In this way, Addicted To Love presents us with nineteenth-century romanticism, the cinematic medium, and the rise of culture jamming as part of a broad evolution of surveillance that has led to the present moment. Yet the genius of the film is that this is never presented as a straight or neat lineage. Rather, Dunne suggests the emergence, and convergence, of all these possibilities at once, producing a profoundly atonal film that often seems to be culture jamming the very idea of the romcom itself. One of the stranger by-products of this atonality is an ugly, abject, repulsive edge to much of the comedy. Sam, for example, keeps a tank of cockroaches, and continually feeds them, before setting them loose in Anton’s restaurant, right when a notorious food critic has come to dine. In an inspired gross-out sequence, the cockroaches run riot, clambering over every surface, into the critic’s food, onto his spoon, and then into his mouth, where he crunches down on them. At one point, Maggie notes that this project is “the most revolting thing I have ever done,” but she’s not above resorting to the abject herself either. When she first meets Sam, she talls him a story about how her father once had to remove maggots, one at a time, from the family dog’s rectum: “That’s love, Sam.”
However, Addicted to Love is not content to contour the romcom with abjection – it soon strays into a profanity that was rare for any genre at this time in Hollywood, let alone the romantic comedy. When Anton tells Sam that he is going to kill him, behead him, and copulate with his eye sockets, Maggie brushes it off: “He says that to everyone.” Jokes about pig testicles, and riffs on how much people “produce” during intercourse, all add a strange edge to the tone, as if the competing surveillance lineages had added a new level of violent intimacy to everyday life. These revolting obscenities also tend to be delivered at fever pitch, or with cacophonous noise in the background, whether a sparking car or a howling monkey.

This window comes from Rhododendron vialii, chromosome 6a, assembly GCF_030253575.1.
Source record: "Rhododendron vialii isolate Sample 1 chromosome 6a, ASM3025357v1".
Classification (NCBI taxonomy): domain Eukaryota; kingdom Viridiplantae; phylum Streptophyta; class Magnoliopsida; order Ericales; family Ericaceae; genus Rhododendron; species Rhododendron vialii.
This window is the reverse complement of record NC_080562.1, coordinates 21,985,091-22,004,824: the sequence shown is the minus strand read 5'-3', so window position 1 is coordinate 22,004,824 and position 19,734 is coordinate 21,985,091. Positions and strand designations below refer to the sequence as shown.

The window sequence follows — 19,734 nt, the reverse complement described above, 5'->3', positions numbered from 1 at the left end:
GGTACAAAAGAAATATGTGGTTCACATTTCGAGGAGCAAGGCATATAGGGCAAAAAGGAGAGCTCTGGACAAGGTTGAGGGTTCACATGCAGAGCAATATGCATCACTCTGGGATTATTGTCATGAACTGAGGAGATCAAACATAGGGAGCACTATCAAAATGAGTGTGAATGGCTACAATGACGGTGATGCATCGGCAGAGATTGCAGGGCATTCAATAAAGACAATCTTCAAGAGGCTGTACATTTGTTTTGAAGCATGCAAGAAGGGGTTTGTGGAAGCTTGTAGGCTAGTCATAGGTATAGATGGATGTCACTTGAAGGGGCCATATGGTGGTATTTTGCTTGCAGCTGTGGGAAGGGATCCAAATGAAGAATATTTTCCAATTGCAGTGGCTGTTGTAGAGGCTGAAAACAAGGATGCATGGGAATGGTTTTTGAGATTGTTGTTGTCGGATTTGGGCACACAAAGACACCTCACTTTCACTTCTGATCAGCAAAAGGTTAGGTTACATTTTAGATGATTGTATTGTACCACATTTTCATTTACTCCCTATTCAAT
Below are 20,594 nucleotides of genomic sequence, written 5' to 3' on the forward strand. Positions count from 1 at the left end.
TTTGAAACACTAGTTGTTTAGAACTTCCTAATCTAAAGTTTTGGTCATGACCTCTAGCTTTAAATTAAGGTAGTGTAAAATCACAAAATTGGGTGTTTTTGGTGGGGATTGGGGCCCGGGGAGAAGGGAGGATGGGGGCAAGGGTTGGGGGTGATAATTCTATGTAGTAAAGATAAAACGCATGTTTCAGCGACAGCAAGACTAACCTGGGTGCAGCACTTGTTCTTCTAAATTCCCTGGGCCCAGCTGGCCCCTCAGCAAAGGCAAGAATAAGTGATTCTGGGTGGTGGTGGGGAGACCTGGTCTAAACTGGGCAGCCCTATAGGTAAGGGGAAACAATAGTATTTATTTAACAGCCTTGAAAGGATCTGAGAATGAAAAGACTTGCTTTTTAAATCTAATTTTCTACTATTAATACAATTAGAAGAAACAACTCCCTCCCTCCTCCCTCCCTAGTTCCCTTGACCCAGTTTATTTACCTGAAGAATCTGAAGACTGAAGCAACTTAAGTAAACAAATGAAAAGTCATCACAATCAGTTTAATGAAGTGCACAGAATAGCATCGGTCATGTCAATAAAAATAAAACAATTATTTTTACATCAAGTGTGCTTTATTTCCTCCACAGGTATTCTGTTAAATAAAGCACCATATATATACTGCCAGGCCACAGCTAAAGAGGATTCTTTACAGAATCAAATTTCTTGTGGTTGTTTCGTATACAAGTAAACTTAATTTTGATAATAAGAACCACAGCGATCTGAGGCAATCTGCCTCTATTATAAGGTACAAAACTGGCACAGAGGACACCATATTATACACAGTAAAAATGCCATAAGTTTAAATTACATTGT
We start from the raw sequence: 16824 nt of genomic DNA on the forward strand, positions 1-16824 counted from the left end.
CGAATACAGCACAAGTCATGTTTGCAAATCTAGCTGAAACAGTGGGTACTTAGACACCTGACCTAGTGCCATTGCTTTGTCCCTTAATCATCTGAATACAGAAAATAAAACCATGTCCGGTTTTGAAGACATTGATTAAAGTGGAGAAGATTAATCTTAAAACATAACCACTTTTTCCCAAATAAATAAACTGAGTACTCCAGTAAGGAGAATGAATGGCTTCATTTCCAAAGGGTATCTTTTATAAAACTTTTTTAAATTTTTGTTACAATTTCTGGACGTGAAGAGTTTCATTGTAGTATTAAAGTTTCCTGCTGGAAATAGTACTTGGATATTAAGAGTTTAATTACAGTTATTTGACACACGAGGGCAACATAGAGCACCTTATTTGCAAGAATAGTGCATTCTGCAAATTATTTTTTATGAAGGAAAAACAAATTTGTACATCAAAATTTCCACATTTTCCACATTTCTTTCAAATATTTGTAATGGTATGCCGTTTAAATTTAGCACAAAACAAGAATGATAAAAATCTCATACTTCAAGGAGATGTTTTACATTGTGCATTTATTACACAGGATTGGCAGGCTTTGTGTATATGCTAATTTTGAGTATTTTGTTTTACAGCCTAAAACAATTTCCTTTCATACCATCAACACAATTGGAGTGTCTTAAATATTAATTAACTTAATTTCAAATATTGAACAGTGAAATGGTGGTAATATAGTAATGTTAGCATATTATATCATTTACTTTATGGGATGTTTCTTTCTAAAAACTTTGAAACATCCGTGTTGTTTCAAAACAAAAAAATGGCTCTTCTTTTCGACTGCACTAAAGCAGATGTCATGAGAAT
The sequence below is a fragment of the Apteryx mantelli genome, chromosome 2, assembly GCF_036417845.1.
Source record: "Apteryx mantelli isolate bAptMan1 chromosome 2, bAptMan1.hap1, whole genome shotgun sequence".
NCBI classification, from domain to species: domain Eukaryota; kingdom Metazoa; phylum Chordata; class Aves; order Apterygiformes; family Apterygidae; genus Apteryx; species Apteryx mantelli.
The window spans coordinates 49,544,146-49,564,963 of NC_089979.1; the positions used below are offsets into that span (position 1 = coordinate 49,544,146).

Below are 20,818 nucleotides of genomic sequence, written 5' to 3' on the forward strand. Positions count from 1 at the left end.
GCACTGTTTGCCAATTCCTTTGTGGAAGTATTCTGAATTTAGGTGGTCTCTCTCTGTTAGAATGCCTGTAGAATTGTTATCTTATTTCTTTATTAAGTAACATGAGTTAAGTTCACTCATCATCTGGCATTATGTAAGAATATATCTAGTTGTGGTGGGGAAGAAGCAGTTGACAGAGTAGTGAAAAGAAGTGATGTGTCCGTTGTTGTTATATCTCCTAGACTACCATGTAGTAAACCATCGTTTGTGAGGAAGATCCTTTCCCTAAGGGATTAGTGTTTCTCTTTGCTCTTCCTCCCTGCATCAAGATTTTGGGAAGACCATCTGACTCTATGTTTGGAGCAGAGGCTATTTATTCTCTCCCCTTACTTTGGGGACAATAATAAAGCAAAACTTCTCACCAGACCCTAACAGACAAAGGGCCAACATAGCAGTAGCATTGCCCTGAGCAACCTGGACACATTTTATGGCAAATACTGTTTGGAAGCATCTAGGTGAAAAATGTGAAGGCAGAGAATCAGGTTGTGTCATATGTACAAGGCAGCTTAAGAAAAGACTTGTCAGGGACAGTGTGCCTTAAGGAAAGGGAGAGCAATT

From that perspective, Addicted to Love perhaps makes sense as an anti-screwball comedy, except that there is now no remarriage, no clear reining in of cacophony to romance, and no chance of a traditional pastoral interlude once the Midwestern sequence implodes. The result is an off-romcom, both driven and decentred by Broderick and Ryan’s terrible juju, as well as by the fact of Ryan being cast utterly against type – and especially against the type of her regular romcom self, of whose charmingly befuddled mannerisms not a trace remain here. If anything, Broderick is in the regular Ryan role, as Maggie seems to intuit, since she’s driven to disavow him at every opportunity (“You are a strange, tragic, little man,”) to the point where you can’t really believe they end up together, despite what the ending tells you. For Sam and Maggie aren’t really lovers, but online commiserators, collaborative trollers, 4Chan moderators before their time, shoehorned into the 90s romcom with incongruous delirium.